COLUMBUS, Ohio — The deadline is Jan. 15 for a number of USDA Natural Resources Conservation Service programs in Ohio focusing on efforts related to water quality, grazing, woodlands, high tunnels and new farmers in various parts of the state. For those who could benefit from the assistance, the time to act is now.
Shelby County SWCD Partner with USDA, Improve Water Quality in Priority Watersheds
The U.S. Department of Agriculture’s Natural Resources Conservation Service (NRCS) has announced priority watersheds for 2021 including Loramie Creek Watershed. Ohio producers in this targeted watershed will receive focused financial and technical resources through NRCSOhio Mississippi River Basin Initiative (MRBI).
MRBI promotes the use of key conservation practices, such as nutrient management, cover crops, animal waste storage structures, and tillage management, to address critical water quality concerns of the region. These practices optimize nitrogen and phosphorus use efficiency in agricultural fields and minimize runoff while improving soil health. The impact of these practices reduces nutrient loading in local water bodies, and eventually, the Gulf of Mexico.
“Farmers recognize the importance of water quality,” said State Conservationist for Ohio Terry Cosby. “These voluntary initiatives provide them with the tools to implement and accelerate on-farm conservation practices to improve the watershed. Local partnerships, like the one that Ohio NRCS has fostered with the area SWCDs, are invaluable in getting farmers the resources they need to deliver the greatest benefits for clean water.”
Ohio MRBI Project: Headwaters Loramie Creek Watershed
Ohio NRCS and Shelby Soil and Water Conservation District (SWCD) will utilize funds to implement core water quality practices including:
- Sheet, Rill and Gulley Erosion Control
- Wetlands, Drainage Water Management
- Cover Crops
- 4R Nutrient Management
- Grazing Management
Participating in MRBI
Individuals interested in applying for MRBI should contact their local NRCS conservationist as soon as possible. Be sure to check the status of your Service Center when you reach out to us. For offices with restrictions on in-person appointments, we are still available by phone, email, and through other digital tools. Your Service Center’s status is available at https://www.farmers.gov/coronavirus/service-center-status.
Applications signed and submitted to NRCS by the January 15 deadline will be evaluated for fiscal year 2021 funding. Visit Ohio NRCS website under “EQIP Funding Categories” for more details. To learn more about EQIP or other technical and financial assistance available through NRCS conservation programs, visit Get Started with NRCS or contact your local USDA Service Center.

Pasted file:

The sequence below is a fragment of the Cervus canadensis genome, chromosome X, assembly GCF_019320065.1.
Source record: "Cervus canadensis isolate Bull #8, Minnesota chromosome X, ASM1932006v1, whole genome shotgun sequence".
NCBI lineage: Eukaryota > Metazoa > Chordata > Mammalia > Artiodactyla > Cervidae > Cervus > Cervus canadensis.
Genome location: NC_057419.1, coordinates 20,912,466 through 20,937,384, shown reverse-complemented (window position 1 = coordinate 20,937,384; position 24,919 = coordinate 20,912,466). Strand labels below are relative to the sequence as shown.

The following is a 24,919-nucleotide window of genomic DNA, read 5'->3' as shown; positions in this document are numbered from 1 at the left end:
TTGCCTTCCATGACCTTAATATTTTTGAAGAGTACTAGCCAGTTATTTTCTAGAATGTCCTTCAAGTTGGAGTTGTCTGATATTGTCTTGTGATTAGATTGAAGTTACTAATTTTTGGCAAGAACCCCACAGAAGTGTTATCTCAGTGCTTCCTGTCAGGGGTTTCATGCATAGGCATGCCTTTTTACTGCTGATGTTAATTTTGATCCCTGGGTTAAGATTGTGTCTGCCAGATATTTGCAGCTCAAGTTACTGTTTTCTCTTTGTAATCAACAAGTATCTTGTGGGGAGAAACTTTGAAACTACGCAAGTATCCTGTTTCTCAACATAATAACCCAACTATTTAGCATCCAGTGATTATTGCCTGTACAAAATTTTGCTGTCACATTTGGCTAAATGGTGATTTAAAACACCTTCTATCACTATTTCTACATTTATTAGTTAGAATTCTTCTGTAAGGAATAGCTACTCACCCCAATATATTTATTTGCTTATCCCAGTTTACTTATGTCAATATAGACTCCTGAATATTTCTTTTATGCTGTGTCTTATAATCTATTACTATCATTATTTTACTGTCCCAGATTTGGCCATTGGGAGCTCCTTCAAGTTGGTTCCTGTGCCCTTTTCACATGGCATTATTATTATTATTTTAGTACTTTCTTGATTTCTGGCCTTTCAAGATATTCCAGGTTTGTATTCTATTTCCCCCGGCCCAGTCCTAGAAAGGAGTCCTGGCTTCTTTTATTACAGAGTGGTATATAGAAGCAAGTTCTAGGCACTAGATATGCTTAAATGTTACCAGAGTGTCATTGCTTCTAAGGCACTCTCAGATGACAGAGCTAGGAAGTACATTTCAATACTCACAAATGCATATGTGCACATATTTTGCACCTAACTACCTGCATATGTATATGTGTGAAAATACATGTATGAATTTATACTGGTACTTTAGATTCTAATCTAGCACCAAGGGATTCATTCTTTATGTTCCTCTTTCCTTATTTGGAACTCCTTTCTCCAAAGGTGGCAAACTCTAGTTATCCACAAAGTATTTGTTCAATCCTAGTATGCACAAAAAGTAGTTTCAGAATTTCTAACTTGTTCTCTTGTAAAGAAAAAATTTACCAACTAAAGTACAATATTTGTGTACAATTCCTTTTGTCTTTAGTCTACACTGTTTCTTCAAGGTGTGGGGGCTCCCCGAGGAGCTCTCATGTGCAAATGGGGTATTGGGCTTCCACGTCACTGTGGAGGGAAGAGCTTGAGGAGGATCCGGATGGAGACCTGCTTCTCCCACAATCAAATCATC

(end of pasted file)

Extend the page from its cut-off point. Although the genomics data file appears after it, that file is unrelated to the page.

Improve Water Quality and Wildlife Habitat in Clear Creek Watershed
The U.S. Department of Agriculture’s Natural Resources Conservation Service (NRCS) will offer an opportunity for agricultural producers and landowners to improve water quality and improve wildlife habitat with the Clear Creek Water Quality and Wildlife Habitat Initiative. Application deadline for Ohio NRCS FY21 funding consideration is January 15, 2021.
Water and soil quality are of primary concern in the Clear Creek Watershed with over half of the watershed in agricultural land use. NRCS conservation professionals and partners will provide technical assistance to help farmers or landowners determine which conservation actions will provide the greatest environmental benefits. Effective conservation measures provide farmers with an arsenal of ways to keep nutrients in their fields and out of lakes and streams. Utilizing effective nutrient management will help reduce nutrients and sediment from entering Clear Creek Watershed while cover crops keep the ground covered to prevent soil erosion, trap nutrients, and improve soil health.
Conservation cover, cover crops, grassed waterways, and critical area seedings are just a few of the conservation practices available with this special project. Each will help to improve water and soil quality as well as address the loss of quail population and the need for wildlife habitat. Grassed waterways filter and reduce erosion by slowing and diverting runoff as well as providing habitat for ground nesting birds. While cover crops are an important measure to improve water quality and soil health, they also provide much need extra forage and habitat for reduced quail populations and other wildlife during cold winter months.